Cargo demand weakens at Brussels Airport as airlines reduce services

UPDATE: Brussels Airport saw cargo volumes decline in July as airlines reduced services and cancelled flights in response to weakening demand.
The European airport saw total cargo volumes decline by 8.8% year on  year in July to 39,689 tons. The largest decrease in percentage terms was felt by its belly cargo business, which was 16.5% down on a year earlier to 9,827 tons.
Full freighter demand was down 9.8% year on year to 12,799 tons and integrator volumes slid 2.9% to 17,063 tons.
The airport blamed the decline on companies ceasing operations and the cancellation of flights as a result of business decisions and the economic climate in Asia.
Brussels Airport head of cargo Steven Polmans added that July 2015 had been a particularly strong month, with volumes up by almost 20%
It said the Asian economic climate was also to blame for the downturn in integrator demand.
In its results for June, the airport revealed that KF Aerospace, which started flights to Brussels Airport in 2015, had ceased operations to the airport, Yangtze River Express has transferred part of its activities to Schiphol and Saudia Cargo has gradually reduced its operations.
KF Aerospace had launched the three times a week transatlantic service from Toronto and Moncton to Brussels last year to cater for live items, perishables, pharmaceuticals, and other high value goods seamlessly across North America and into Europe. The service utilised a DC10-30 freighter.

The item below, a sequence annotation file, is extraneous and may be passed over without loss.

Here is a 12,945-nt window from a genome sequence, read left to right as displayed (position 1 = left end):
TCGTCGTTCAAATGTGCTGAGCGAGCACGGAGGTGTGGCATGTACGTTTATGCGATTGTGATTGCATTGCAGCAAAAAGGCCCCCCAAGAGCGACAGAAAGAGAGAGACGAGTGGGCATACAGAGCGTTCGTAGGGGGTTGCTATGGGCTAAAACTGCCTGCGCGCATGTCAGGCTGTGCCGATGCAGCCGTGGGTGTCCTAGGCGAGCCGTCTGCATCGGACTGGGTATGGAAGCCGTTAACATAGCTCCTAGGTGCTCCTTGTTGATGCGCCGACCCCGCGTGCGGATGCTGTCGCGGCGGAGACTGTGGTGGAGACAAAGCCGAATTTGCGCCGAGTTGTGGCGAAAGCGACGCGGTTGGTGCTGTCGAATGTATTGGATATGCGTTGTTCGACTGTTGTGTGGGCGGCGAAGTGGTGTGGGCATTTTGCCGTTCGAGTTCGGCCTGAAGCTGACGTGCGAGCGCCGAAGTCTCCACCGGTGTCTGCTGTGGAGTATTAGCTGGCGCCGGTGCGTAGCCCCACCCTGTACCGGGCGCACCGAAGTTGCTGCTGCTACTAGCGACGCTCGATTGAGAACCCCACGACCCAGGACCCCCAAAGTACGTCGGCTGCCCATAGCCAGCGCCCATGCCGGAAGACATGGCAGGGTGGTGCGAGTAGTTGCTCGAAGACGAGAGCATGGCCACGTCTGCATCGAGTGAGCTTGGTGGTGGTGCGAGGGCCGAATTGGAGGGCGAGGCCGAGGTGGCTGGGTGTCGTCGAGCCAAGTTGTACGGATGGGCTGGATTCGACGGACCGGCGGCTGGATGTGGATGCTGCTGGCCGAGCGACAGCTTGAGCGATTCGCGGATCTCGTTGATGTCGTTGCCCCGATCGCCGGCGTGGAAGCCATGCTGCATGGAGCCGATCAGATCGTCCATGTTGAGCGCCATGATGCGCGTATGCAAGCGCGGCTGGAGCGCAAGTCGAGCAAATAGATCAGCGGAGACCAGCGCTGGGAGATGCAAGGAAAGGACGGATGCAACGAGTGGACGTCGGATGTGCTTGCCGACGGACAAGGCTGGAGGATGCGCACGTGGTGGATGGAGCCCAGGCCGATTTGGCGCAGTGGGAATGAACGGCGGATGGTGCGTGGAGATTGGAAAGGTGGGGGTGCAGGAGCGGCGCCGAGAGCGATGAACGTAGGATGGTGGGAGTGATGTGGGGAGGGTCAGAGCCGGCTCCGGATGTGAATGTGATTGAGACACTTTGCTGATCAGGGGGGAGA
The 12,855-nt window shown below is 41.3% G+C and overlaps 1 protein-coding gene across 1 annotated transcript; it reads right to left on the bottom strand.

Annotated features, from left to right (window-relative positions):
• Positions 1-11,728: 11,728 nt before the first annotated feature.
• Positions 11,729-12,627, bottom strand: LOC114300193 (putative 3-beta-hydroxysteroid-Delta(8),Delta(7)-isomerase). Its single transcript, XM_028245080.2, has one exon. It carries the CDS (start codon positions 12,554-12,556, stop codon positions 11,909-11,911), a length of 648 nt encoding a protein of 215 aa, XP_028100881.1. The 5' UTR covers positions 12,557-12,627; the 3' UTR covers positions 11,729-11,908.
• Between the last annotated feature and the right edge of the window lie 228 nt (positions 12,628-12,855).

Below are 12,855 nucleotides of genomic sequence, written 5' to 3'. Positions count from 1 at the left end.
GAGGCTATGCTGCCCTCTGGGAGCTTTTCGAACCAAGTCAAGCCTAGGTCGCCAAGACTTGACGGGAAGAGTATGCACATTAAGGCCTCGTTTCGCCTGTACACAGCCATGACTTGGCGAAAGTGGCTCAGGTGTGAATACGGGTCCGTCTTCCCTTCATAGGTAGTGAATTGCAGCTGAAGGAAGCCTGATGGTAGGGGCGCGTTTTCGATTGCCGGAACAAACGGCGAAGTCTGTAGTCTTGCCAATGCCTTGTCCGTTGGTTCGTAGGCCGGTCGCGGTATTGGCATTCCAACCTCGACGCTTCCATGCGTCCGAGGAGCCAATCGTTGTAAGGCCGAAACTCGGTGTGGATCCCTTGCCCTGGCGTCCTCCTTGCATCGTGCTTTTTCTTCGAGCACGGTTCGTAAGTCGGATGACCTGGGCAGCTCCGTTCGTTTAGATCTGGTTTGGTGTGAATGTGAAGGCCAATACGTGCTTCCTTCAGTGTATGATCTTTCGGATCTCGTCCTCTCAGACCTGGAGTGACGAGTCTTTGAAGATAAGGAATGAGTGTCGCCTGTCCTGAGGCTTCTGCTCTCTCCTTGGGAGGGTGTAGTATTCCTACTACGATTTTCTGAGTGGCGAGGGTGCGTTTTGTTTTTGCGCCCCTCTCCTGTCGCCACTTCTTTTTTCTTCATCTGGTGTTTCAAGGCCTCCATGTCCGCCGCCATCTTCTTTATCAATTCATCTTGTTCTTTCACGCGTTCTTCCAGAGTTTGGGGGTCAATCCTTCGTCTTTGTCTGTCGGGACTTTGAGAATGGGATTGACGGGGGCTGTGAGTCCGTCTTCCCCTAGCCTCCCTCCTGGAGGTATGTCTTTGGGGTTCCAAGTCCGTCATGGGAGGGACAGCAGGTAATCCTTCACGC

A KF Aerospace spokesperson said it had announced in March 2016 that it was ceasing those operations as it was unable to secure sufficient volumes at a profitable margin.
The aircraft and crew were transferred to flying on behalf of Solar Cargo out of Miami, Florida into South American destinations such as Lima, Peru; Bogota, Columbia; and Caracas, Venezuela; along with charter services. That dedicated service started in April 2016.
Polmans said that Yangtze announced heavy maintenance on one of their aircraft, reducing their frequencies to Brussels, and to avoid having only one frequency in Brussels, moved that flight to Amsterdam.
However, as of mid August, the airline will resume normal operations at Brussels.

Saudi has been reducing operations at Brussels for the last five years but other Gulf carriers have entered the market and increased calls at the Belgian airport, improving its connections with the Middle East.
"Although we regret to see that the once biggest cargo carrier at Brussels reduced their operations that much, we are glad that every reduction was followed by an increase in frequencies or a new airline entering the market," said Polmans.
"At this moment, Saudia increased frequencies again, so they remain very welcome and we will see what happens in future."

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